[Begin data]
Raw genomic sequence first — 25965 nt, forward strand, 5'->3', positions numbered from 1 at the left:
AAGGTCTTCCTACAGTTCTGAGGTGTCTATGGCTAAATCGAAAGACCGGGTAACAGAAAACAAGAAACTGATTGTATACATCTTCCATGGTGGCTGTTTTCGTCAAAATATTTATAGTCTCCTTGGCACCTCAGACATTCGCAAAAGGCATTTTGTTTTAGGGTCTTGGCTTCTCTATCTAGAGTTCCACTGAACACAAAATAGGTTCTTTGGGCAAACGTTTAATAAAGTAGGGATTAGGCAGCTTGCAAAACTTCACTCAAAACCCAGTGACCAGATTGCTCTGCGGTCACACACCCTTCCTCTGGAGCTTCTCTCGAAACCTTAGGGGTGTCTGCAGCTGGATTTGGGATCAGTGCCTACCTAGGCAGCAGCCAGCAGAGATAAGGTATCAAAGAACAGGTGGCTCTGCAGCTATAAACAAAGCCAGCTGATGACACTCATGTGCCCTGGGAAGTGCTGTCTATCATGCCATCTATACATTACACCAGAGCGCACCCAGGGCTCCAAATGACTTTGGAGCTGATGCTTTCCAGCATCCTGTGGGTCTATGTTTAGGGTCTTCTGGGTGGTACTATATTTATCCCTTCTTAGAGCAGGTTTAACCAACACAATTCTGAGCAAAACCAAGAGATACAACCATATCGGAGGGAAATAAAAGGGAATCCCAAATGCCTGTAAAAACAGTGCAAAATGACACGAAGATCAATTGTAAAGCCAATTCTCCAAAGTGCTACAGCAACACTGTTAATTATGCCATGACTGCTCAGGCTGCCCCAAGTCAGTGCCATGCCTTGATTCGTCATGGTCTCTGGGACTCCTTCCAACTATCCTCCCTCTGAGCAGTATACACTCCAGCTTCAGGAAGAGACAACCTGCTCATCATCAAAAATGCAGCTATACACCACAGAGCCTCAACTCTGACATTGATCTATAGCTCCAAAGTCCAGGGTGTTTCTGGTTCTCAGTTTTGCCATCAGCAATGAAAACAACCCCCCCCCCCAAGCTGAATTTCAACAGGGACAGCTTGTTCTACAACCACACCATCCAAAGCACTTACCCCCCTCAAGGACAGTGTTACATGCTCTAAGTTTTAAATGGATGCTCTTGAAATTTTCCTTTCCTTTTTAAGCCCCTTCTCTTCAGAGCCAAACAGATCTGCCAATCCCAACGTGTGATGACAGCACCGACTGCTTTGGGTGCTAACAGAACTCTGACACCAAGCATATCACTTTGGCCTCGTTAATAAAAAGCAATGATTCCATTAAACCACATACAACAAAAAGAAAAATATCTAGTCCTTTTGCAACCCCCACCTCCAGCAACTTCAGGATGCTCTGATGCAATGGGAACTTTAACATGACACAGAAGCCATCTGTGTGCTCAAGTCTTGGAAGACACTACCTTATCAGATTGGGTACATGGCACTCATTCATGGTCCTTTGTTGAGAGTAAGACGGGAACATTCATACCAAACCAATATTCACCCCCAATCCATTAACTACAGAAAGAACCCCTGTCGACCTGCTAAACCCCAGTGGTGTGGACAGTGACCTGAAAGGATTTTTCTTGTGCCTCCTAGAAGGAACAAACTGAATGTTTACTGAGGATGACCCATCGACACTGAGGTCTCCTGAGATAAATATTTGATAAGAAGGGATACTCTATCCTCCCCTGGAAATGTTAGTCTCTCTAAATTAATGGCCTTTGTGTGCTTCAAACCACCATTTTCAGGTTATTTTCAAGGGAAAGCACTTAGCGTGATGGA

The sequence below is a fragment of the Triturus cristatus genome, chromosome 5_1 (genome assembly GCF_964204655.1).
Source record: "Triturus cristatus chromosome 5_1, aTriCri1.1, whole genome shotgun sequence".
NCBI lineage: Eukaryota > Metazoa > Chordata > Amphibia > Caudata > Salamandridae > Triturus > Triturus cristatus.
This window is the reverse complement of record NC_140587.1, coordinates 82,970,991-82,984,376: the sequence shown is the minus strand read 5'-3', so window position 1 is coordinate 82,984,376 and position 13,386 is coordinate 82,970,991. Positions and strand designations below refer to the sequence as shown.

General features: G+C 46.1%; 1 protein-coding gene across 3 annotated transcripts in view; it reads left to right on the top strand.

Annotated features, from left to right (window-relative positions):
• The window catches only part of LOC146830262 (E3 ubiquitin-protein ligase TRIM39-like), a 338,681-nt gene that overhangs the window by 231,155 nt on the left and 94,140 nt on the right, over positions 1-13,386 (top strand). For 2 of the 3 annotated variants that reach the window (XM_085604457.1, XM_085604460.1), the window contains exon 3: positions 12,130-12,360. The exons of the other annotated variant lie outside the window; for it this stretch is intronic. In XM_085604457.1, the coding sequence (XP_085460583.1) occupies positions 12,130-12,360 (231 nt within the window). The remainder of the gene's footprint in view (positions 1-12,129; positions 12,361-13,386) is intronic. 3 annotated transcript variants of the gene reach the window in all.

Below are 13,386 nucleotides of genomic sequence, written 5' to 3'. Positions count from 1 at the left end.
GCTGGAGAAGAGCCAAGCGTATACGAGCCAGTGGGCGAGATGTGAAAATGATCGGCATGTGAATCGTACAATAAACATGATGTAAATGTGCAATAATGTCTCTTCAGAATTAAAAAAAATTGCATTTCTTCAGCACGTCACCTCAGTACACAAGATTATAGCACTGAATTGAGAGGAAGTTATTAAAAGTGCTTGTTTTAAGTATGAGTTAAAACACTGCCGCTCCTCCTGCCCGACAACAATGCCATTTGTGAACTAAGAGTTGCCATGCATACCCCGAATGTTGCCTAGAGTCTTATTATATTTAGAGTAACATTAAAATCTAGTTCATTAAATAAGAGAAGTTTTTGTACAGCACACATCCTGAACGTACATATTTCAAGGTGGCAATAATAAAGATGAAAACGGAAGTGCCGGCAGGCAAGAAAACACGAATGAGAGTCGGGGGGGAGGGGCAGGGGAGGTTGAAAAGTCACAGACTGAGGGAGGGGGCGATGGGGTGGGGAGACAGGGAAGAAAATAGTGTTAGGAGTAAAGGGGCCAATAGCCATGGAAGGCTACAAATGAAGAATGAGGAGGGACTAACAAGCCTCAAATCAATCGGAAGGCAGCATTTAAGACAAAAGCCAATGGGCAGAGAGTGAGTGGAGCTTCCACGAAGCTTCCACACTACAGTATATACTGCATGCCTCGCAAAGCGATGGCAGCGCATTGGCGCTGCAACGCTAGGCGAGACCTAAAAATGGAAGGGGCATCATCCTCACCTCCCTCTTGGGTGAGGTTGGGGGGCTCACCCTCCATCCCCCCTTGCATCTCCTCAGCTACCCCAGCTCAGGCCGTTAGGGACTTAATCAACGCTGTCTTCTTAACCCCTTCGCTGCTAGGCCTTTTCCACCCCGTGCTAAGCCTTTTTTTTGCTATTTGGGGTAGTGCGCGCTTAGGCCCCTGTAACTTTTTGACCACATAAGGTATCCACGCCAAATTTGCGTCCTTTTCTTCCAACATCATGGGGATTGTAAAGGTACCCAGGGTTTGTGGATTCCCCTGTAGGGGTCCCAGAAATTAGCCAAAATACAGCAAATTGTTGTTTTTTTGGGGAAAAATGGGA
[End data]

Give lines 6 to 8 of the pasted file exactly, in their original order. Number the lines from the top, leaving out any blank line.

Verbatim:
This window is the reverse complement of record NC_140587.1, coordinates 82,970,991-82,984,376: the sequence shown is the minus strand read 5'-3', so window position 1 is coordinate 82,984,376 and position 13,386 is coordinate 82,970,991. Positions and strand designations below refer to the sequence as shown.

General features: G+C 46.1%; 1 protein-coding gene across 3 annotated transcripts in view; it reads left to right on the top strand.

Annotated features, from left to right (window-relative positions):